In the Hirsch Jacobs (photo above), Southwestern Heat blazed out to the lead, set impressive fractions (22.66, 45.17 and 57.59) before Rafael Bejarano brought Street Magician up, tight to the rail, they bumped, and then, as the Equibase Footnotes say, Southwestern Heat “gave way grudgingly.” Even though he finished second (2-1/2 lengths ahead of Hobbitontherocks), Southwestern Heat continues to impress me, in his first stakes attempt. Geez, he is only one race removed from a maiden, and nearly beats a horse that won the Aventura Stakes in March, and last ran in the G3 Withers! Where we will see SW Heat next? It is probably too much to see him back in two weeks for the G3 Aristides BC (6f) on June 2 at Churchill Downs, but the 6-furlong Rumson Stakes at Monmouth on June 10 and the G3 Jersey Shore BC Stakes on July 4 might be a good fit. Watch the Hirsch Jacobs here (video)

The most touching moment of the day was Michael Matz winning the inaugural Barbaro Stakes with Chelokee, and tearing up after the race, and while receiving congratulations from Roy and Gretchen Jackson. A dignified and apropos recognition of Barbaro's memory.

5 comments:

Ruben Bailey said...

It would be cool to get Helen Pitts' TRUE thoughts on Robbie A. bailing on Einstien. I know there was danger, but she cannot be happy with that effort.

Superfecta said...

I agree about how the wonderful Helen Pitts is being ignored - must have been a terrible weekend for her! As far as I'm concerned, Curlin is only able to race because she and her team got him ready after what sounds like a series of setbacks. Glad her Einstein came home safely, but that could not have been fun either.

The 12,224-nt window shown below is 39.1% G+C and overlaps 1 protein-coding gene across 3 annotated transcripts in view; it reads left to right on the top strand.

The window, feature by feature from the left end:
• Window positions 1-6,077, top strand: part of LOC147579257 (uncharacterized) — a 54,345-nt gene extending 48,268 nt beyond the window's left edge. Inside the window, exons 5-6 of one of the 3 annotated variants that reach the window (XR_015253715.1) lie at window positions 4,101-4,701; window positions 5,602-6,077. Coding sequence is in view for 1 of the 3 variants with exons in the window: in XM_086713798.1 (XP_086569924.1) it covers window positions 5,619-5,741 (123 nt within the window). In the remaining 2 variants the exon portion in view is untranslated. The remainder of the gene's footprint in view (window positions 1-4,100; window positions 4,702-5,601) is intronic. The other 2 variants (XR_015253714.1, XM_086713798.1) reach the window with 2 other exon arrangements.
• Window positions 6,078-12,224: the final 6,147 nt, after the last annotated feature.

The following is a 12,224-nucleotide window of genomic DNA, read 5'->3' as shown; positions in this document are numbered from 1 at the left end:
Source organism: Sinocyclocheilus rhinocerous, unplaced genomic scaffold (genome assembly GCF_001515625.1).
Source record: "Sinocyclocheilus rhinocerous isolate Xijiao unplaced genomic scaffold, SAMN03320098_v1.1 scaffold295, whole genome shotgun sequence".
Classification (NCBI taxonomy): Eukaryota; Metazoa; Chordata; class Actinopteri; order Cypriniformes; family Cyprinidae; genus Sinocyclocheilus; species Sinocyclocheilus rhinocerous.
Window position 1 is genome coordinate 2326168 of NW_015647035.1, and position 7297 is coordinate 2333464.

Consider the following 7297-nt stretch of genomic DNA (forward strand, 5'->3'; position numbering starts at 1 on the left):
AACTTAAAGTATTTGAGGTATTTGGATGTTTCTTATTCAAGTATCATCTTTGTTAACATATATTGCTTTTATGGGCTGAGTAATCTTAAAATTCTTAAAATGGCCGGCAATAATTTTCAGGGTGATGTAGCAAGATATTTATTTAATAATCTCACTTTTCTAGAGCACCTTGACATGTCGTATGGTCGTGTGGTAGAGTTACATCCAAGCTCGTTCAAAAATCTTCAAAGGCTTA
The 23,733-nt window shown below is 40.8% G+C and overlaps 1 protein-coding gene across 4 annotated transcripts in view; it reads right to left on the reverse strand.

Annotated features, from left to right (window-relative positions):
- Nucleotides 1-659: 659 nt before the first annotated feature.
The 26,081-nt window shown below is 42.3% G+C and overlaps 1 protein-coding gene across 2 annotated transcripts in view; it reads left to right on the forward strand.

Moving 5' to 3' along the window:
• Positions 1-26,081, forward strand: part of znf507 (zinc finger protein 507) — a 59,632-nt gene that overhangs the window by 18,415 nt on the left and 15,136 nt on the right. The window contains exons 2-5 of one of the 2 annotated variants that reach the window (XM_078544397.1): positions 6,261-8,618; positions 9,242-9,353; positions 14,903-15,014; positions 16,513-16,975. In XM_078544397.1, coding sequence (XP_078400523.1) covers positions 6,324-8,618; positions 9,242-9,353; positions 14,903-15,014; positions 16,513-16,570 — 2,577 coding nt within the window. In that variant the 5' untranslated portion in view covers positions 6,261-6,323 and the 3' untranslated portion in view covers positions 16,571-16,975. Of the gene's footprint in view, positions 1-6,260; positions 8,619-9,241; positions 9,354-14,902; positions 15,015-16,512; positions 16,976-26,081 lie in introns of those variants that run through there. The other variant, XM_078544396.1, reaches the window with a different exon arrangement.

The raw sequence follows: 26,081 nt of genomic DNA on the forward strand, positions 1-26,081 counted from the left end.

John (AKA Not Too Swift) said...

I really enjoyed this post. You're right, Pitts did a great job developing Curlin and Asmussen reaped the rewards. That's why we all root for the little guy in this game whenever we can. Kenny McPeek picked out the horse, the guy has an incredible eye for a good horse. If I ever get in the game again I would definitely buy a share in one of his partnerships.

Valerie said...

Well, I'm glad I didn't lead off this post with what I first wrote about...at what moment I knew Curlin was going to win this race. During the post parade, when he took a dump on national television. I know, it's juvenile, but when my group of girlfriends (some of which know zilch about horseracing) first started going to the OTW facility, some of us in the know told them to bet the horse that relieves himself in the post parade because it makes them lighter, and thus run faster. And they believed us! And, unbelievably, many times that was the horse that won, so now that's an inside joke, but also a bit of a "sign" if you will when all else is considered equal. When Curlin lifted his tail, I knew it would be he this day :)

Ron said...

I enjoyed the post, and am a Helen Pitts fan also. I think Street Sense relaxed when Calvin Borel looked to his right just after the 1/8th pole in stead of getting in the horse. I wasn't happy with Robbie A's baling off Einstien either as it cost me a small pick 4.